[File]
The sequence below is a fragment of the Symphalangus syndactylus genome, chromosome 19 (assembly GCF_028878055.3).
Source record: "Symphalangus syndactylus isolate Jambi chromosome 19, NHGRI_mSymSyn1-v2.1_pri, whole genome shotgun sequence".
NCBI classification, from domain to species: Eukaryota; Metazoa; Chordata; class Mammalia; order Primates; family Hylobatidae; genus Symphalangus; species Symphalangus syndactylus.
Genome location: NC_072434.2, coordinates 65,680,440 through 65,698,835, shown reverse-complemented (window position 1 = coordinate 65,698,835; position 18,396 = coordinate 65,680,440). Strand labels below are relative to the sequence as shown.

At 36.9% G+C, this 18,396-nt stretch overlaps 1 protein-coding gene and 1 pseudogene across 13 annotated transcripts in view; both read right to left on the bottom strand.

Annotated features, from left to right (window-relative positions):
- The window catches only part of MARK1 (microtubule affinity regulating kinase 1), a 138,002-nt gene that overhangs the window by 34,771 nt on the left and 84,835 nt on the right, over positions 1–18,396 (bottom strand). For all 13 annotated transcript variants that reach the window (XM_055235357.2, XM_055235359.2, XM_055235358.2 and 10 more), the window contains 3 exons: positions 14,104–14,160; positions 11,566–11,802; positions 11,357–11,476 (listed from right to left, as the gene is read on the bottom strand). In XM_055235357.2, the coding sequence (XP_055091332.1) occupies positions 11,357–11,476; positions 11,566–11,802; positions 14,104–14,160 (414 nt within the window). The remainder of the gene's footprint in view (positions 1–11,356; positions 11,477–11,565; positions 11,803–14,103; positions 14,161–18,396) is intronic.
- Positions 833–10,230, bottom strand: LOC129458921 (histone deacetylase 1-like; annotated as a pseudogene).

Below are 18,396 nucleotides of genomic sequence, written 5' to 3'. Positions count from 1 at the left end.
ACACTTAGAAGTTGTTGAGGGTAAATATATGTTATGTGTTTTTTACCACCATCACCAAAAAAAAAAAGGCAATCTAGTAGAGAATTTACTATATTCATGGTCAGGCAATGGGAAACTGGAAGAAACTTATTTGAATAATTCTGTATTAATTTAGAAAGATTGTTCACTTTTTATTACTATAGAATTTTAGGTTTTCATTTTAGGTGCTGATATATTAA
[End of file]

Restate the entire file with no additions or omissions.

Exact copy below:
The sequence below is a fragment of the Symphalangus syndactylus genome, chromosome 19 (assembly GCF_028878055.3).
Source record: "Symphalangus syndactylus isolate Jambi chromosome 19, NHGRI_mSymSyn1-v2.1_pri, whole genome shotgun sequence".
NCBI classification, from domain to species: Eukaryota; Metazoa; Chordata; class Mammalia; order Primates; family Hylobatidae; genus Symphalangus; species Symphalangus syndactylus.
Genome location: NC_072434.2, coordinates 65,680,440 through 65,698,835, shown reverse-complemented (window position 1 = coordinate 65,698,835; position 18,396 = coordinate 65,680,440). Strand labels below are relative to the sequence as shown.

At 36.9% G+C, this 18,396-nt stretch overlaps 1 protein-coding gene and 1 pseudogene across 13 annotated transcripts in view; both read right to left on the bottom strand.

Annotated features, from left to right (window-relative positions):
- The window catches only part of MARK1 (microtubule affinity regulating kinase 1), a 138,002-nt gene that overhangs the window by 34,771 nt on the left and 84,835 nt on the right, over positions 1–18,396 (bottom strand). For all 13 annotated transcript variants that reach the window (XM_055235357.2, XM_055235359.2, XM_055235358.2 and 10 more), the window contains 3 exons: positions 14,104–14,160; positions 11,566–11,802; positions 11,357–11,476 (listed from right to left, as the gene is read on the bottom strand). In XM_055235357.2, the coding sequence (XP_055091332.1) occupies positions 11,357–11,476; positions 11,566–11,802; positions 14,104–14,160 (414 nt within the window). The remainder of the gene's footprint in view (positions 1–11,356; positions 11,477–11,565; positions 11,803–14,103; positions 14,161–18,396) is intronic.
- Positions 833–10,230, bottom strand: LOC129458921 (histone deacetylase 1-like; annotated as a pseudogene).

Below are 18,396 nucleotides of genomic sequence, written 5' to 3'. Positions count from 1 at the left end.
ACACTTAGAAGTTGTTGAGGGTAAATATATGTTATGTGTTTTTTACCACCATCACCAAAAAAAAAAAGGCAATCTAGTAGAGAATTTACTATATTCATGGTCAGGCAATGGGAAACTGGAAGAAACTTATTTGAATAATTCTGTATTAATTTAGAAAGATTGTTCACTTTTTATTACTATAGAATTTTAGGTTTTCATTTTAGGTGCTGATATATTAA